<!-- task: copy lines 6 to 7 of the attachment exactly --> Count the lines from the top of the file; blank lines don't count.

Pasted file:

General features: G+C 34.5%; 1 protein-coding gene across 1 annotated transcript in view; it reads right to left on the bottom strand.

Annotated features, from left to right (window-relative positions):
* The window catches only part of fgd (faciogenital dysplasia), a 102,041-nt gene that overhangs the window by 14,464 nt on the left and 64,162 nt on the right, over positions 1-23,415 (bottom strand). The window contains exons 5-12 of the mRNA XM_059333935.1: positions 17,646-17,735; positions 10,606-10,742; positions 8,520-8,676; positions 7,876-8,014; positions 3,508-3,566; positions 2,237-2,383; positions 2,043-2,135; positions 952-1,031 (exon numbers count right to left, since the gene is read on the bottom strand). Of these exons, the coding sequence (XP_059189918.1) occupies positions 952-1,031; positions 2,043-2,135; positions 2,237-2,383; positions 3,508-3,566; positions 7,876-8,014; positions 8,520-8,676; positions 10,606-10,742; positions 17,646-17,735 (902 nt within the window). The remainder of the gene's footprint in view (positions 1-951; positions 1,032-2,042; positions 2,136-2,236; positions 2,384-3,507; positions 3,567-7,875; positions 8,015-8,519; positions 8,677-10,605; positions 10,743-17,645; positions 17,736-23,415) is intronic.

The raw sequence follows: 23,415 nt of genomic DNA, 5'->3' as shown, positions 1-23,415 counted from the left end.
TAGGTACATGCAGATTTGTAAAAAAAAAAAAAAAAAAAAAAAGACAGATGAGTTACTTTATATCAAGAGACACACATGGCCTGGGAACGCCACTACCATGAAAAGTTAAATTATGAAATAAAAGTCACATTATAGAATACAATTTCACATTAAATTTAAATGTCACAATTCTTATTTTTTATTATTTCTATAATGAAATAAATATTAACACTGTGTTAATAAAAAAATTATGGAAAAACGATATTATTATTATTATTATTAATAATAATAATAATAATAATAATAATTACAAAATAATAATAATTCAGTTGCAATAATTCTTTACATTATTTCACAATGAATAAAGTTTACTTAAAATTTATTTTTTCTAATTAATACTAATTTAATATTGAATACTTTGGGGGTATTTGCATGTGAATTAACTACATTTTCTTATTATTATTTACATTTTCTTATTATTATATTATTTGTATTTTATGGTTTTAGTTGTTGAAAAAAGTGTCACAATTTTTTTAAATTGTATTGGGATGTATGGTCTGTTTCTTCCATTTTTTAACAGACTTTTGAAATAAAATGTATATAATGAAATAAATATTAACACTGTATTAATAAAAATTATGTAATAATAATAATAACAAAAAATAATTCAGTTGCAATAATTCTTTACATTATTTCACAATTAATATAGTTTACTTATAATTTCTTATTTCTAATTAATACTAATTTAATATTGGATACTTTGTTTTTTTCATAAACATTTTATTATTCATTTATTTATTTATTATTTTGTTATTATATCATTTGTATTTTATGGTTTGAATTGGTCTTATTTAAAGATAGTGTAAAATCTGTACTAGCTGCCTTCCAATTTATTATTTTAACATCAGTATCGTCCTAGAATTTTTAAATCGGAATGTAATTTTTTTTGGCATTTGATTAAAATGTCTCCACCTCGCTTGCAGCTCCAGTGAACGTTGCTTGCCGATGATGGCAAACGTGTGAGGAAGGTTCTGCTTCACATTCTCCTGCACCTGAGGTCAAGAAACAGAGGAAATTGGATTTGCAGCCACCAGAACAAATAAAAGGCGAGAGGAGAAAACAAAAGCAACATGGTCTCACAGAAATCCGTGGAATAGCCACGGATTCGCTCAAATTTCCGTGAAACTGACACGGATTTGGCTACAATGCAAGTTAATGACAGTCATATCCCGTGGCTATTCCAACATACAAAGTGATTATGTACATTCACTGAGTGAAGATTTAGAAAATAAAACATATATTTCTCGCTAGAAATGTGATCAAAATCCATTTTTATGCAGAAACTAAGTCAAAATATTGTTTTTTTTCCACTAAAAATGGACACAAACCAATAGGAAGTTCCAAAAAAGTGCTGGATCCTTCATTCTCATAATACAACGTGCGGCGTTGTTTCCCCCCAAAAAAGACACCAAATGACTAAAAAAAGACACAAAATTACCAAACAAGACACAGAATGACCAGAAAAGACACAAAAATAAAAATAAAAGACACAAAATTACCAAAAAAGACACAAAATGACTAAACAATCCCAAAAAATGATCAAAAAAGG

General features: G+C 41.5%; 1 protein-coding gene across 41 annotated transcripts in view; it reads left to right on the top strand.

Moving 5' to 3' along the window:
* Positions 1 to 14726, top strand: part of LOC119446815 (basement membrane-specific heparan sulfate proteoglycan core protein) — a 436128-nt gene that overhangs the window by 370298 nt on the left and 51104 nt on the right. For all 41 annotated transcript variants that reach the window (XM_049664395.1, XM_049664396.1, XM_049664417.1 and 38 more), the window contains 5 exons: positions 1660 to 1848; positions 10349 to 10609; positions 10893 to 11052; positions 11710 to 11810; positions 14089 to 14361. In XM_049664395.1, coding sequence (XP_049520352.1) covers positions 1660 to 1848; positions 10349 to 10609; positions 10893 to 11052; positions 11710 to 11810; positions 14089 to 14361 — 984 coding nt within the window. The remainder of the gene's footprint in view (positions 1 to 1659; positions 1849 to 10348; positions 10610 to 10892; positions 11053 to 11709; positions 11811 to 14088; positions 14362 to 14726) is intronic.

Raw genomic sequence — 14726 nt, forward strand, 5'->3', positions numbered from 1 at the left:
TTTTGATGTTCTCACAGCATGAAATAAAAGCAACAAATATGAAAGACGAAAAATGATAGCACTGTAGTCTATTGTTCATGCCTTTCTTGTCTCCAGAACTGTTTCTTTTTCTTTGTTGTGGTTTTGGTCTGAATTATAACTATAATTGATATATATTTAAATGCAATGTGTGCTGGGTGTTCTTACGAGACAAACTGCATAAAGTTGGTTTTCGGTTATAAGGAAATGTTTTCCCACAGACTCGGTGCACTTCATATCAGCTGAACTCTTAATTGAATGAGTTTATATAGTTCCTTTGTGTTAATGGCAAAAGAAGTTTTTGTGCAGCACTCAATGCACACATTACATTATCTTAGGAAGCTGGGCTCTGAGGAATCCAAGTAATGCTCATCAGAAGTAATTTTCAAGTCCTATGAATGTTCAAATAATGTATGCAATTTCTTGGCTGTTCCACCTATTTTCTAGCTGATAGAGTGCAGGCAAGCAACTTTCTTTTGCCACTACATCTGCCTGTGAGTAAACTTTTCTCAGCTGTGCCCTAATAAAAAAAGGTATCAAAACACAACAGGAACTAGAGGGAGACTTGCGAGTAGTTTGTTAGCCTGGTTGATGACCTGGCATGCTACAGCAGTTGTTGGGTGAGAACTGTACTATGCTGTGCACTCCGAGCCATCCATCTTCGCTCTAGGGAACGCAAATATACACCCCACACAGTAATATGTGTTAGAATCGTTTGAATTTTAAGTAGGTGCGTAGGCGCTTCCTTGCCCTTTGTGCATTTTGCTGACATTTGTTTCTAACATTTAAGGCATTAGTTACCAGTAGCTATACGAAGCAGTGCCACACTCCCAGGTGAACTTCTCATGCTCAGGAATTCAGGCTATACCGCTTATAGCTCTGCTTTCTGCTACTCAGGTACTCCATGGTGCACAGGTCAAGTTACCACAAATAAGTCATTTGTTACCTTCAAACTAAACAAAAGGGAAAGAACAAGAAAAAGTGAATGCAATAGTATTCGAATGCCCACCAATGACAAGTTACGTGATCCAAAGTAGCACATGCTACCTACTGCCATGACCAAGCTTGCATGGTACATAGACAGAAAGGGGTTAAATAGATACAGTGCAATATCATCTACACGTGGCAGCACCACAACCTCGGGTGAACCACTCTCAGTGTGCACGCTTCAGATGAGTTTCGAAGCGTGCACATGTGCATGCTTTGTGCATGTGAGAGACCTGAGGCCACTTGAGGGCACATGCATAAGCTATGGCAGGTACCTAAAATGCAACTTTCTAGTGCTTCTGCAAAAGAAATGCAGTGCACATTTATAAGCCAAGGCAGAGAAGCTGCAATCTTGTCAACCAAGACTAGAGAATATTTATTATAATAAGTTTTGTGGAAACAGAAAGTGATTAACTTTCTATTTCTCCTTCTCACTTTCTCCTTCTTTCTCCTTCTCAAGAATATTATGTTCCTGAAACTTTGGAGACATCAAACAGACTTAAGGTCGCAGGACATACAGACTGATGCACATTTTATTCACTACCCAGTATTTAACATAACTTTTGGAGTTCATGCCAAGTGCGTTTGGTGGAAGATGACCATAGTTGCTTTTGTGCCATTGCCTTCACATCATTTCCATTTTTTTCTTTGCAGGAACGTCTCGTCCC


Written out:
General features: G+C 41.5%; 1 protein-coding gene across 41 annotated transcripts in view; it reads left to right on the top strand.

Moving 5' to 3' along the window: